Solenoid valves are similarly connected to normally closed contacts of the relays 608 and 612 to close the first stream gates 426 and 428 above the scales 347 and 349 when the charges of filamentary material have accumulated on the scales to the preselected weight each charge produced by the apparatus 40 is to have. Referring first to the time delay relay 608, such relay has a normally closed contact 970 that is connected, via conductor 972 and conductor 868, to the electrical supply terminal 860 and the contact 970 is connected, via a conductor 974 shown in FIG. 31 and carried into FIG. 32 to the coil 976 of a first stream gate valve 978. The opposite end of the coil 976 of the valve 978 is connected to the electrical supply terminal 862 via a conductor 980 and the conductor 866 so that the coil 976 is connected serially to the electrical power supply for the apparatus 40 through the normally closed contact 970 of the time delay relay 608.

The first stream gate valve 978 is a three-way solenoid valve having one output port connected via a conduit 982 to the port 538 of the first stream gate pneumatic actuating cylinder 538 that is connected to the first stream gate 426 above the first scale 347 as has been described above. The valve 978 has two input ports, one of which is open to the ambient and the other of which is connected to the compressor 884, via a conduit 984 and the conduit 886, and the valve 978 has a first section 986 that is interposed between the outlet port of the valve 978 and the pressurized input port thereof when the coil 976 is energized. A second section 988 of the valve 978 connects the output port of the valve 978 to the non-pressurized input port of such valve when the coil 976 is de-energized. Thus, when the coil 978 is energized, compressed air is transmitted to the port 538 of the first stream gate pneumatic actuating cylinder 520 to cause the first stream gate pneumatic actuating cylinder 520 to close the first stream gate 426 above the first scale 347 and, when the coil 976 is de-energized, the port 538 is exhausted to open the first stream gate 426 above the first scale 347 in the manner that has been discussed above.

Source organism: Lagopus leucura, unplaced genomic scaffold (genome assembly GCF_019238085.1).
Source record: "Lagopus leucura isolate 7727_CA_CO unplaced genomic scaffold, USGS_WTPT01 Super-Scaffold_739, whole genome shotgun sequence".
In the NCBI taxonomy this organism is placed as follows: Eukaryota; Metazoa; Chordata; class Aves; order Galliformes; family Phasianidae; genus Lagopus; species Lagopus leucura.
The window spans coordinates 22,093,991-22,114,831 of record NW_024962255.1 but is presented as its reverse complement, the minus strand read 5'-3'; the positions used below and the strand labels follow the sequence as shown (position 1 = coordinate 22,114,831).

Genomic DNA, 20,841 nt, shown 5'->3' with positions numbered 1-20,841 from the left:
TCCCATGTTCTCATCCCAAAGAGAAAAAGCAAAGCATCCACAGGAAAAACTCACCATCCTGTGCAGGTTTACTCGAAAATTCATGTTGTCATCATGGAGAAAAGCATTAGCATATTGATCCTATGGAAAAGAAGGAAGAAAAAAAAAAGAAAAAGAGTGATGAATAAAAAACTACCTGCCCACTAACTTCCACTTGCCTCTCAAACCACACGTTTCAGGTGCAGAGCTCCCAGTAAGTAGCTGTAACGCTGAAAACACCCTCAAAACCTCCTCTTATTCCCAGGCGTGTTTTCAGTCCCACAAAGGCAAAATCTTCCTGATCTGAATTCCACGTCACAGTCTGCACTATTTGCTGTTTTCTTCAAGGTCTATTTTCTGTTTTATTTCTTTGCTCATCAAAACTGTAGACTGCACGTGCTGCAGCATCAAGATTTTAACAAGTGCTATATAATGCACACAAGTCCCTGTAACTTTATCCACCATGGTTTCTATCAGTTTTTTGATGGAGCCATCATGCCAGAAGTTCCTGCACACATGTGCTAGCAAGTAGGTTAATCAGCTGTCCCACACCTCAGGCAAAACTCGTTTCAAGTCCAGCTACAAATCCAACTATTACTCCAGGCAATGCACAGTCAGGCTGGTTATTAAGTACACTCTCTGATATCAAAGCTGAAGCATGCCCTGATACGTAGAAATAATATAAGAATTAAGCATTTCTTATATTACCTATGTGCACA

It will be noted that the opening of the first stream gate 426 occurs slowly and the closing of such gate occurs rapidly because of the construction of the flow control valve 540 shown in FIG. 32 and the connection of the flow control valve 540 to the port 542 of the first stream gate pneumatic actuating cylinder 520. As shown in FIG. 32, the flow control valve 540 includes an orifice 990 in parallel with a check valve 992 and the flow control valve is connected, via a conduit 994, to the port 542 of the first stream gate pneumatic actuating cylinder 520 so that the check valve 992 will open when compressed air is transmitted to the first stream gate pneumatic actuating cylinder 520 to close the stream gate 426. That is, the check valve 992 permits rapid exhaust of the port 542 of the cylinder 520. On the other hand, when the air is exhausted from the port 538, to permit the first stream gate 426 to open, the check valve 992 closes so that air entering the port 542 of the first stream gate pneumatic actuating cylinder 520 must pass through the orifice 990, thereby slowing the opening of the first stream gate 426 above the first scale 347.